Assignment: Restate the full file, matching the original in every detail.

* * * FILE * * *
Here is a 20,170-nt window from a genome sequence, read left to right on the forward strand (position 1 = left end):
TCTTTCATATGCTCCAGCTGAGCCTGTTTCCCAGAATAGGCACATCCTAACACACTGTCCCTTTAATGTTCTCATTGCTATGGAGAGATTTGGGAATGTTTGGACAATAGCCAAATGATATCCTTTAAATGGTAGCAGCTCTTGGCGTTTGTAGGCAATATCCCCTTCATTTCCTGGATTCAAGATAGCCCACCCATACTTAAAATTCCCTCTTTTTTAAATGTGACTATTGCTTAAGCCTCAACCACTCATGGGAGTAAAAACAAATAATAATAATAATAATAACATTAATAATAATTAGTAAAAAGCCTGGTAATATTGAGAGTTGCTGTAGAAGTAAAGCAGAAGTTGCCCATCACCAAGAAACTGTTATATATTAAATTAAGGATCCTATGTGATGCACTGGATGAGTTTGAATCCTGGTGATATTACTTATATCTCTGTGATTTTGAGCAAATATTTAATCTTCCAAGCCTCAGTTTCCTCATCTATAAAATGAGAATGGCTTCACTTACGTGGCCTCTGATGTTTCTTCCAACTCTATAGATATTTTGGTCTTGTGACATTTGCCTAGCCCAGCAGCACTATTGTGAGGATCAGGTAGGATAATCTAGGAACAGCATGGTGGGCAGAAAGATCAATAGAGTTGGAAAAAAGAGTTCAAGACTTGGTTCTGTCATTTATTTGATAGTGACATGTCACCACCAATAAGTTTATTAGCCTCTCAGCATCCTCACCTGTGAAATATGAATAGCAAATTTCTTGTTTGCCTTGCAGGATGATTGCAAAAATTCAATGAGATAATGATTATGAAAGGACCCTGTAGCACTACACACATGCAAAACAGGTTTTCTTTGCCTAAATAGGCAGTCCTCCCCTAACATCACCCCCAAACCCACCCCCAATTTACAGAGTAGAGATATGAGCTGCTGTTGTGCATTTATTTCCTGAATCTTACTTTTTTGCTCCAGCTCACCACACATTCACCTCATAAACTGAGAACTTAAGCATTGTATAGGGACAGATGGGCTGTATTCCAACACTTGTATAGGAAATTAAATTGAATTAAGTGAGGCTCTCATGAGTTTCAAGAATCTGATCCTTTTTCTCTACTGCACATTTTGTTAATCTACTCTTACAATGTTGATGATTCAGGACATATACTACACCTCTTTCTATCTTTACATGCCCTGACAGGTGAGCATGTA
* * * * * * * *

Here is a 20,170-nt window from a genome sequence, read left to right on the forward strand (position 1 = left end):
TCTTTCATATGCTCCAGCTGAGCCTGTTTCCCAGAATAGGCACATCCTAACACACTGTCCCTTTAATGTTCTCATTGCTATGGAGAGATTTGGGAATGTTTGGACAATAGCCAAATGATATCCTTTAAATGGTAGCAGCTCTTGGCGTTTGTAGGCAATATCCCCTTCATTTCCTGGATTCAAGATAGCCCACCCATACTTAAAATTCCCTCTTTTTTAAATGTGACTATTGCTTAAGCCTCAACCACTCATGGGAGTAAAAACAAATAATAATAATAATAATAACATTAATAATAATTAGTAAAAAGCCTGGTAATATTGAGAGTTGCTGTAGAAGTAAAGCAGAAGTTGCCCATCACCAAGAAACTGTTATATATTAAATTAAGGATCCTATGTGATGCACTGGATGAGTTTGAATCCTGGTGATATTACTTATATCTCTGTGATTTTGAGCAAATATTTAATCTTCCAAGCCTCAGTTTCCTCATCTATAAAATGAGAATGGCTTCACTTACGTGGCCTCTGATGTTTCTTCCAACTCTATAGATATTTTGGTCTTGTGACATTTGCCTAGCCCAGCAGCACTATTGTGAGGATCAGGTAGGATAATCTAGGAACAGCATGGTGGGCAGAAAGATCAATAGAGTTGGAAAAAAGAGTTCAAGACTTGGTTCTGTCATTTATTTGATAGTGACATGTCACCACCAATAAGTTTATTAGCCTCTCAGCATCCTCACCTGTGAAATATGAATAGCAAATTTCTTGTTTGCCTTGCAGGATGATTGCAAAAATTCAATGAGATAATGATTATGAAAGGACCCTGTAGCACTACACACATGCAAAACAGGTTTTCTTTGCCTAAATAGGCAGTCCTCCCCTAACATCACCCCCAAACCCACCCCCAATTTACAGAGTAGAGATATGAGCTGCTGTTGTGCATTTATTTCCTGAATCTTACTTTTTTGCTCCAGCTCACCACACATTCACCTCATAAACTGAGAACTTAAGCATTGTATAGGGACAGATGGGCTGTATTCCAACACTTGTATAGGAAATTAAATTGAATTAAGTGAGGCTCTCATGAGTTTCAAGAATCTGATCCTTTTTCTCTACTGCACATTTTGTTAATCTACTCTTACAATGTTGATGATTCAGGACATATACTACACCTCTTTCTATCTTTACATGCCCTGACAGGTGAGCATGTA